intends to, apply to His Honor  the
Lieutenant-Governor for permission
to change its name to that of   the
"Wellington    Colliery    Company,
Limited Liability." . ���
Dated Victoria, 18th July, 1899.
DAVIE, POOLEY.'& LUXTON,
Solicitors  to   the   Union   Colliery
Company of , B. C,   Limited   Liability.        , '.        '
0000000000000000000000000000000
The H.B.A.Vogel ��
Commercial College,
P. O. Box 347, Vancouver, B. C.
We teach Business, Bbok-keep-
ing,   Shorthand,   Typewriting t
and    the     general,  English
Branches.   0tf" The demand
��� for office help is  larger than ,
the supply.
Send for Illustrated Prospectus.
00000000000(X)O00()0b00000000O000r
VICTORIA TO WELLINGTON.
No. 2 Daily'.     , No. 4 Saturday
A'M- " , P.M.
f?.e' M1 Pptoria Do. 4:25
..   f/.f,, .Ooldpcrcam "   4:53
..   *��;}* Shawmgan Lake .... "   5.39
JU-*S Duncans 6:15
..       K*- . P.M.
AriHfi'   ��� ..Nanaimo 7:41
Ar- ,2'4�� Wellington Ar. 7-55
WELLINGTON   TO VICTORIA.
No. 1 Daily, ' No. 3 Saturday.
A.JVr.. * AM
D.?'l:,k "Wellington.'. Do. 4:25
���   ��:ti! :Nanaimo ....." 4:39
..   9"��2 .-.-.Duncans  "   6:05
,�� }?������>' Sha ��rrrgan Lake  "   6:46
.   "���/*��� Golrl8tream  ������   7.3?
Ar. Il:o0    .,_, Victoria Ar. 8:00 p.m.
Reduced rates to and from, all points on
baturduys ana Sundays good to return Mon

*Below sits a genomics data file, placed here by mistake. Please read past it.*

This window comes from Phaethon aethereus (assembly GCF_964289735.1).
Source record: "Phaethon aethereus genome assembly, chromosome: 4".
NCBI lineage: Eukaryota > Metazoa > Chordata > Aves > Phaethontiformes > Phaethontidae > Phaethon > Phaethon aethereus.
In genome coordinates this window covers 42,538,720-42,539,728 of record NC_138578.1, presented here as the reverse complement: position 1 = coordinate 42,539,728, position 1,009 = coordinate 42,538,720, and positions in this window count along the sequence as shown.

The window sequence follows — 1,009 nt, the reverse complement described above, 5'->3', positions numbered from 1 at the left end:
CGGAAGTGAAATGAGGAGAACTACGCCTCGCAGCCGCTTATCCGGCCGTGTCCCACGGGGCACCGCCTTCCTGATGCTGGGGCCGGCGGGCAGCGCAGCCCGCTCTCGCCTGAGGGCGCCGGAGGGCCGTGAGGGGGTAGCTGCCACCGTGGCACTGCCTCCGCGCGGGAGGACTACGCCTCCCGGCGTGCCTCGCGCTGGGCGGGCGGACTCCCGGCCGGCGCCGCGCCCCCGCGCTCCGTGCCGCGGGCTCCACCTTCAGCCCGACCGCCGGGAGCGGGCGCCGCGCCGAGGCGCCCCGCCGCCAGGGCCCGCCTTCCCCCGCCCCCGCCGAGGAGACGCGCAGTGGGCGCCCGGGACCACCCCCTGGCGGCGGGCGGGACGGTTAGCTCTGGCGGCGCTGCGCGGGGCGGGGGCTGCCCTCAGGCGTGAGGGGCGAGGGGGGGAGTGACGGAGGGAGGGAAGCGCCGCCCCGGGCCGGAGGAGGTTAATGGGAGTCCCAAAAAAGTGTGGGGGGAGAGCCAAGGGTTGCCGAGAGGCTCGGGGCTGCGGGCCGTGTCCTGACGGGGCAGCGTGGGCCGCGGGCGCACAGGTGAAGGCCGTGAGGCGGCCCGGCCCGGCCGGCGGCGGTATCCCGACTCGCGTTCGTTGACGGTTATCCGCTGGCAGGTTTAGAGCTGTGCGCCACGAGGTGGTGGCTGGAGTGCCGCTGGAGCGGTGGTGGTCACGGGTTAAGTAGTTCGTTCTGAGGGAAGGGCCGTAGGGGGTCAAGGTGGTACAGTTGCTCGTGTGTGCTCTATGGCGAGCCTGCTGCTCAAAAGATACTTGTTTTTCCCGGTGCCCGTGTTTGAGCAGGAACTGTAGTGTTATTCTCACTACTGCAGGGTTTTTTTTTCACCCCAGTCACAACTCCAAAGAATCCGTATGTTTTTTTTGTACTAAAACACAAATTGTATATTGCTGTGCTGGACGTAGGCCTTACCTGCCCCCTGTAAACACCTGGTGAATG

day.
1'or rates  and   all   information   apply at
Company's Oilioos.
Gko. L. COURTNEY.
Trafilc Manager
" r
A.'DUNSMUIR,
President.
WE  WANT YOUR
�� Job'Printing
I SATISFACTORY ���?Sf8|
IF
Mncauley's "First an Englishman, thcr.
a whig," is from the old proverb "Firs-
Venetians, then Christians." Thomas
Meagher, tho Irish nntiiot, made a freer
paraphrase when-he said: "If the altar
comes between me and my country, perish tho altar.", Socrates said: "Iamfloi
an Athenian nor a Greek, but a citizen
of the world." Patrick Henry said: "I
pm not a Virginian, but an American,"
and Daniel Webster, "I was born an
American, I will live an American, I
phall die an American."
* NOTICE TO' CONTRACTORS
Courtenay River Bridgf, Comox
District, B. C
, Sealed Tenders, properly indorsed, will  be received  by the undersigned up to noon of Saturday, the
18th  November next,/for the e^ec--
...tion and completion of a bridge a-
cros8 Courtenay * River, at Courte-
; nay, Coinbx, B.C.    ;     ������.,"/  A
Drawings,;   "specifications,, .and
condi:ions  of  tendering  and contract may  be  seen  at the  Lands
and Works  Department,  Victoria,
B. C, at ihe office of the.Provincial
Government     Timber    Inspector,
Vancouver, B. C, and at the Government Office, Cumberland, B. C,
on   and after   the   3rd  November
next.
Each tender must  be accompan
ied  by an accepted ��� bank  cheque
or certificate of  deposit made payable to the undersigned for the sum
of five hundred   ($500)   dollars, ae
.-ecurity  for, the due  fulfillment o/
the contract, which shall be forfeit
"d if the party tendering decline t
enter into contract when called upon to do so, or if he fail t<"��completi
the   work    contracted    for.      Th<
cheques of unsuccessful tenders will
be returned   to them  upon   the e>
ecution of the contract.
Tenders  will   not be consider' ���>
nless- m.ide out on  the forms sup
p'ied   and  signed with  the   actu;'